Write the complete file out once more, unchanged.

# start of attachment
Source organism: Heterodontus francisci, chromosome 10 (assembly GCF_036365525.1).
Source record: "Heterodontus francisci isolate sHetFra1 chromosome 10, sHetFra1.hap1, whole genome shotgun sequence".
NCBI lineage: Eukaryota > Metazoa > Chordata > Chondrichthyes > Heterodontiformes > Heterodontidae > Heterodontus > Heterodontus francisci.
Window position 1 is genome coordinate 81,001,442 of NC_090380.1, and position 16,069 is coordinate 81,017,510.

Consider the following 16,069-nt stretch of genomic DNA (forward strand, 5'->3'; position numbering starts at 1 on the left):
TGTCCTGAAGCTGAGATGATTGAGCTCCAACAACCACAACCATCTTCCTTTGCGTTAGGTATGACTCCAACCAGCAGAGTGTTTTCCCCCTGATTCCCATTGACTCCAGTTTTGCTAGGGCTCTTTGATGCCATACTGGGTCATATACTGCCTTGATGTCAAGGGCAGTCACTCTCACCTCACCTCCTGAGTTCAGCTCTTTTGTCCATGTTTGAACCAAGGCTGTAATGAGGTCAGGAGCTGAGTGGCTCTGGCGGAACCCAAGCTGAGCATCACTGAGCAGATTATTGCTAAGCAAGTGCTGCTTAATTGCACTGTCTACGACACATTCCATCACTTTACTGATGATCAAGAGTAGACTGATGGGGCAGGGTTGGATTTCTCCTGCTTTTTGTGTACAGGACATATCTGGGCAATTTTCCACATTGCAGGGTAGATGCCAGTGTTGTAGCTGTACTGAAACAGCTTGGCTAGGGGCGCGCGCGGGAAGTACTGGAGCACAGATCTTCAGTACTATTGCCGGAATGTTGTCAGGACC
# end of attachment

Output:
Source organism: Heterodontus francisci, chromosome 10 (assembly GCF_036365525.1).
Source record: "Heterodontus francisci isolate sHetFra1 chromosome 10, sHetFra1.hap1, whole genome shotgun sequence".
NCBI lineage: Eukaryota > Metazoa > Chordata > Chondrichthyes > Heterodontiformes > Heterodontidae > Heterodontus > Heterodontus francisci.
Window position 1 is genome coordinate 81,001,442 of NC_090380.1, and position 16,069 is coordinate 81,017,510.

Consider the following 16,069-nt stretch of genomic DNA (forward strand, 5'->3'; position numbering starts at 1 on the left):
TGTCCTGAAGCTGAGATGATTGAGCTCCAACAACCACAACCATCTTCCTTTGCGTTAGGTATGACTCCAACCAGCAGAGTGTTTTCCCCCTGATTCCCATTGACTCCAGTTTTGCTAGGGCTCTTTGATGCCATACTGGGTCATATACTGCCTTGATGTCAAGGGCAGTCACTCTCACCTCACCTCCTGAGTTCAGCTCTTTTGTCCATGTTTGAACCAAGGCTGTAATGAGGTCAGGAGCTGAGTGGCTCTGGCGGAACCCAAGCTGAGCATCACTGAGCAGATTATTGCTAAGCAAGTGCTGCTTAATTGCACTGTCTACGACACATTCCATCACTTTACTGATGATCAAGAGTAGACTGATGGGGCAGGGTTGGATTTCTCCTGCTTTTTGTGTACAGGACATATCTGGGCAATTTTCCACATTGCAGGGTAGATGCCAGTGTTGTAGCTGTACTGAAACAGCTTGGCTAGGGGCGCGCGCGGGAAGTACTGGAGCACAGATCTTCAGTACTATTGCCGGAATGTTGTCAGGACC